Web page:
1.  If God* exists, then there would be no evil.
2.  There is evil.
3.  Therefore, God* does not exist.

(Many theists point out that the atheist cannot affirm premise 2 since if they do not believe in God, then there is no good or evil. An atheist has to say that good and evil are either useful fictions or reducible to something like pleasure and pain, respectively. But on both of these, evil does not really exist. I do think that the atheist has a problem here, but the argument can be made by recasting the problem in terms of pain and suffering. The thought would be that an all powerful and good God would be able to and want to eradicate all pain and suffering. To create a world with pervasive pain and suffering seems morally wrong, and thus there couldn’t be a good God, or so goes the argument.)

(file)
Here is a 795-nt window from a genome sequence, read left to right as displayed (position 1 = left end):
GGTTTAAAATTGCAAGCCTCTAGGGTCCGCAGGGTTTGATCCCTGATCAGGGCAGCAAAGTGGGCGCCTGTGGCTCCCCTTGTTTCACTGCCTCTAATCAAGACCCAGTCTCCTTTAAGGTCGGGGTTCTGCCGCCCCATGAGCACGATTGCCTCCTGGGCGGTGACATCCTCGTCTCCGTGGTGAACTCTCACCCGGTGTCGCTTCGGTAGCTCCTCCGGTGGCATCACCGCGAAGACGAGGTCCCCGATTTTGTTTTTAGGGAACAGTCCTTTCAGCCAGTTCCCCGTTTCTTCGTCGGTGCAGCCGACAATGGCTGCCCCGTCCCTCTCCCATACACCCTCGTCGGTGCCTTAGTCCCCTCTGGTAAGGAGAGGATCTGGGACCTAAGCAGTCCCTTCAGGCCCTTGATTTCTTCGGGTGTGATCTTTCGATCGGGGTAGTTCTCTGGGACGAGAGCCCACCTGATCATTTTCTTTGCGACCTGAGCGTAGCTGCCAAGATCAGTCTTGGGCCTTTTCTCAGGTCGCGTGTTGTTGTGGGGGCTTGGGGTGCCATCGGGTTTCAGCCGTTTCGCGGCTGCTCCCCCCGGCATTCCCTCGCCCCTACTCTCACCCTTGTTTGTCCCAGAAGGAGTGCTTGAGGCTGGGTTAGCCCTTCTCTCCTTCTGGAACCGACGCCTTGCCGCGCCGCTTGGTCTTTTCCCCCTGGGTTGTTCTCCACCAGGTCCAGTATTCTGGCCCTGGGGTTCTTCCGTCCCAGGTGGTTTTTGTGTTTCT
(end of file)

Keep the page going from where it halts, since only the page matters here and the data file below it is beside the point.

It is worth noting that some religions do in fact deny the existence of pain and suffering (that is, they deny premise 2) and say that it is merely an illusion. This is hard to take seriously and I imagine would be a hard sell for most grief counselors (and hopefully not something your anesthesiologist believes). So denying premise 2, it seems to me, is not an option. Thus, the entire case here hinges on whether or not there is good reason for believing or rejecting premise 1.

There was a time when this argument was taken by the broader philosophical community to be a knock-down-drag-out argument against the existence of God* (again, it can’t get one all the way to atheism in its full sense, that there is no deity whatsoever). But there has been a complete reversal on this (which almost never happens in philosophy, by the way), where even many atheists will admit that the argument is no good, at least as stated. The reason is that it is too strong. Premise 1 asserts that God*’s existence is logically incompatible with there being any evil (or pain and suffering) at all. All it would take to defeat premise 1 is one instance of evil for which God* is justified in allowing. An all powerful and good God could allow pain and suffering so long as this was the means to achieve a greater good, only achievable through allowing the evil.